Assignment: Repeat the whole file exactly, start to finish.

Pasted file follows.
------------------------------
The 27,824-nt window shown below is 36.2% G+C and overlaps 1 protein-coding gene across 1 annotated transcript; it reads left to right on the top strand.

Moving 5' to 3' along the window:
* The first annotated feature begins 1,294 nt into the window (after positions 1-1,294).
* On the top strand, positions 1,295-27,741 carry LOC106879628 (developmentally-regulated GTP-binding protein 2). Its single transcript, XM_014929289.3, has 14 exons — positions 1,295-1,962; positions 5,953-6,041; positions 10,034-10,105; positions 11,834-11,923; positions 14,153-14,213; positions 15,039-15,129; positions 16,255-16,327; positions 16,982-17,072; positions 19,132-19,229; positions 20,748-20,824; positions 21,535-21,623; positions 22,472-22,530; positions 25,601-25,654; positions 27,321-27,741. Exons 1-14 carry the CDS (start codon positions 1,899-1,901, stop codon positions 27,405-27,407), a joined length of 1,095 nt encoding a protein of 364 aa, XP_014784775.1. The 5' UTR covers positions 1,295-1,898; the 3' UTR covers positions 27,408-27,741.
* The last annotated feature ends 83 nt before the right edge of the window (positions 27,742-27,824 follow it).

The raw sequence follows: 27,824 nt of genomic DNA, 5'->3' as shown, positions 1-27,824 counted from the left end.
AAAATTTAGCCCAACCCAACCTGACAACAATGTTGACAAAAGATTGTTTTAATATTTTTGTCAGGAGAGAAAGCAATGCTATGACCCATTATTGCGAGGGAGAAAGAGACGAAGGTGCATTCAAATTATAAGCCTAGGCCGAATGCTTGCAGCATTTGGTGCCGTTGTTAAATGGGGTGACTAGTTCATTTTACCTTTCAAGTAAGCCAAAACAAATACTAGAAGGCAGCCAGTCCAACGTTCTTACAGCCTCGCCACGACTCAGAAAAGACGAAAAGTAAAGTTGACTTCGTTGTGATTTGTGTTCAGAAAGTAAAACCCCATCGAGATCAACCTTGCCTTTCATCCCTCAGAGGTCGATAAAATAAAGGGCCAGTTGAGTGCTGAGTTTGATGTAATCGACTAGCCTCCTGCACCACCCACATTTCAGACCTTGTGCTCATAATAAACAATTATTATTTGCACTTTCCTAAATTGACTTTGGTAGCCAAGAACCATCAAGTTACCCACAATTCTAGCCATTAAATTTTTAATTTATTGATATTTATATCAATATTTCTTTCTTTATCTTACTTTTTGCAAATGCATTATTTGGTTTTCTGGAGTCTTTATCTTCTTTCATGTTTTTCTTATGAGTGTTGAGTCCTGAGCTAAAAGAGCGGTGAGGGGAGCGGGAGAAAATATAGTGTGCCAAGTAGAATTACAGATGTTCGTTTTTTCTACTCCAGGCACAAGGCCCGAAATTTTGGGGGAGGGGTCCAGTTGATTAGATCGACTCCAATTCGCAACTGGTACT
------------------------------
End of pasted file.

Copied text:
The 27,824-nt window shown below is 36.2% G+C and overlaps 1 protein-coding gene across 1 annotated transcript; it reads left to right on the top strand.

Moving 5' to 3' along the window:
* The first annotated feature begins 1,294 nt into the window (after positions 1-1,294).
* On the top strand, positions 1,295-27,741 carry LOC106879628 (developmentally-regulated GTP-binding protein 2). Its single transcript, XM_014929289.3, has 14 exons — positions 1,295-1,962; positions 5,953-6,041; positions 10,034-10,105; positions 11,834-11,923; positions 14,153-14,213; positions 15,039-15,129; positions 16,255-16,327; positions 16,982-17,072; positions 19,132-19,229; positions 20,748-20,824; positions 21,535-21,623; positions 22,472-22,530; positions 25,601-25,654; positions 27,321-27,741. Exons 1-14 carry the CDS (start codon positions 1,899-1,901, stop codon positions 27,405-27,407), a joined length of 1,095 nt encoding a protein of 364 aa, XP_014784775.1. The 5' UTR covers positions 1,295-1,898; the 3' UTR covers positions 27,408-27,741.
* The last annotated feature ends 83 nt before the right edge of the window (positions 27,742-27,824 follow it).

The raw sequence follows: 27,824 nt of genomic DNA, 5'->3' as shown, positions 1-27,824 counted from the left end.
AAAATTTAGCCCAACCCAACCTGACAACAATGTTGACAAAAGATTGTTTTAATATTTTTGTCAGGAGAGAAAGCAATGCTATGACCCATTATTGCGAGGGAGAAAGAGACGAAGGTGCATTCAAATTATAAGCCTAGGCCGAATGCTTGCAGCATTTGGTGCCGTTGTTAAATGGGGTGACTAGTTCATTTTACCTTTCAAGTAAGCCAAAACAAATACTAGAAGGCAGCCAGTCCAACGTTCTTACAGCCTCGCCACGACTCAGAAAAGACGAAAAGTAAAGTTGACTTCGTTGTGATTTGTGTTCAGAAAGTAAAACCCCATCGAGATCAACCTTGCCTTTCATCCCTCAGAGGTCGATAAAATAAAGGGCCAGTTGAGTGCTGAGTTTGATGTAATCGACTAGCCTCCTGCACCACCCACATTTCAGACCTTGTGCTCATAATAAACAATTATTATTTGCACTTTCCTAAATTGACTTTGGTAGCCAAGAACCATCAAGTTACCCACAATTCTAGCCATTAAATTTTTAATTTATTGATATTTATATCAATATTTCTTTCTTTATCTTACTTTTTGCAAATGCATTATTTGGTTTTCTGGAGTCTTTATCTTCTTTCATGTTTTTCTTATGAGTGTTGAGTCCTGAGCTAAAAGAGCGGTGAGGGGAGCGGGAGAAAATATAGTGTGCCAAGTAGAATTACAGATGTTCGTTTTTTCTACTCCAGGCACAAGGCCCGAAATTTTGGGGGAGGGGTCCAGTTGATTAGATCGACTCCAATTCGCAACTGGTACT